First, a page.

Basically, I generated a table of squares, to create a table of Pythagorean triples and then started a search for matching triples ie ones with common square components.

It was a fun project, but of course the iPad could never compete with a super computer in searching a vast range of possibilities.

pbuk said:
Yes, this is the paper linked and quoted from in #6 and this does indeed describe two reasons for Matson's claim which @aheight seems to have overlooked:

A perhaps more telling trend is the plot of least-significant matching bit (where all higher bits match). As X increases, the point of Y2 mismatch (reading from most-significant to least-significant bit) is rising at nearly the same rate as the number of bits in X. This trend suggests that it is highly unlikely that there is a perfect cuboid.​

and

A plot of the results for the even side X cases up to 200 billion is shown below, followed by the corresponding plot of least-significant matching bit (where all higher bits match). As with the odd side plot, the point of Y2 mismatch is rising at about the same rate as the number of bits in X, again suggesting poor odds that there is a perfect cuboid.​
Ok, thanks for that. Sorry I missed it. I'm not a Number theorist but am personally skeptical we can predict the future behavior of diophantine expressions based on the previous results of those expressions. My understanding is that integer arithmetic does not work this way. Rather it is discontinuous and often involves abrupt changes. For example a number N can have a hundred factors but N+1 can be prime. Is this a flawed understanding?

Yes this is a flawed understanding: in fact the more factors that N has the more likely N + 1 is to be prime.

What we have here is like looking for two touching needles in an ever-growing series of haystacks. If, as in this case, the larger the haystacks the further apart the closest pair of needles are then it suggests (only suggests mind, not anything stronger) that there is a low probability (only a low probability mind, not anything stronger) that we will ever find a haystack with two touching needles.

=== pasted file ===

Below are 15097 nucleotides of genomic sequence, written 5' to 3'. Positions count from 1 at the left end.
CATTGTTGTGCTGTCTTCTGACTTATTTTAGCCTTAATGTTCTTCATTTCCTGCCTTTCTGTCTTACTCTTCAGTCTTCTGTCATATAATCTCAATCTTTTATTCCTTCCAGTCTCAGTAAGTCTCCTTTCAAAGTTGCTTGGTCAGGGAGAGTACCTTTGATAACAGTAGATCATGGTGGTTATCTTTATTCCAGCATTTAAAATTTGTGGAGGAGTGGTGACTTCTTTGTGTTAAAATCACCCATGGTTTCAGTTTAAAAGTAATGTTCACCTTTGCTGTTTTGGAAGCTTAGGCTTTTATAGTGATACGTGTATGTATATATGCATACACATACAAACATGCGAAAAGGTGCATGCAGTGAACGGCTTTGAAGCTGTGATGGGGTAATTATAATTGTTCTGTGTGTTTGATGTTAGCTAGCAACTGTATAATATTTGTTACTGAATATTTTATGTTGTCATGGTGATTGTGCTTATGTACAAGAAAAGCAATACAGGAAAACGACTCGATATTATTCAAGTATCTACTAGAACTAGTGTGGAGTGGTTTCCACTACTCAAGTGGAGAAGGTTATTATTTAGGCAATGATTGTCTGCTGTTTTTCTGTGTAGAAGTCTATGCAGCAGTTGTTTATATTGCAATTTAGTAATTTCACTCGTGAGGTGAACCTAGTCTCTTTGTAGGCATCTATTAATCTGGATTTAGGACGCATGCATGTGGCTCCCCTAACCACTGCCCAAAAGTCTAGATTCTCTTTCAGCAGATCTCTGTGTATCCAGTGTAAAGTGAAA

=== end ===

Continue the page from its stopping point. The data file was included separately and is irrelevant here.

It is true that there are some surprising results in number theory, but these do not usually reverse trends such as these, rather they are like looking for needles in a series of increasingly large haystacks and not finding any until the ## 10^{10^{10}} th ## haystack which contains a whole sewing set already threaded with thread the colours of the rainbow in order!

Last edited:
aheight and jedishrfu

## 1. What is a Perfect Euler Brick?

A Perfect Euler Brick is a rectangular prism with integer dimensions that satisfies the equation a^2 + b^2 + c^2 = d^2, where a, b, c, and d are the lengths of the edges. This means that the sum of the squares of the three smaller dimensions is equal to the square of the longest dimension.

## 2. How rare are Perfect Euler Bricks?

Perfect Euler Bricks are extremely rare and it is still unknown if they actually exist. It is estimated that there are only a handful of possible combinations of dimensions that could potentially form a Perfect Euler Brick.

## 3. What makes finding Perfect Euler Bricks difficult?

The main difficulty in finding Perfect Euler Bricks is the high number of combinations of dimensions that need to be checked. As the dimensions increase, the number of possible combinations also increases exponentially, making it challenging to search for a Perfect Euler Brick.

## 4. Why is the existence of Perfect Euler Bricks important?

The existence of Perfect Euler Bricks has significant implications in mathematics, specifically in the field of number theory. It could potentially provide insights into the relationships between perfect squares and their sums, as well as contribute to the understanding of Pythagorean triples.

## 5. Has a Perfect Euler Brick been found?

No, a Perfect Euler Brick has not been found yet. However, there have been several attempts to find one, with the most recent being in 2016 when a group of mathematicians claimed to have found a potential Perfect Euler Brick. However, this has not been confirmed yet and the search for a true Perfect Euler Brick continues.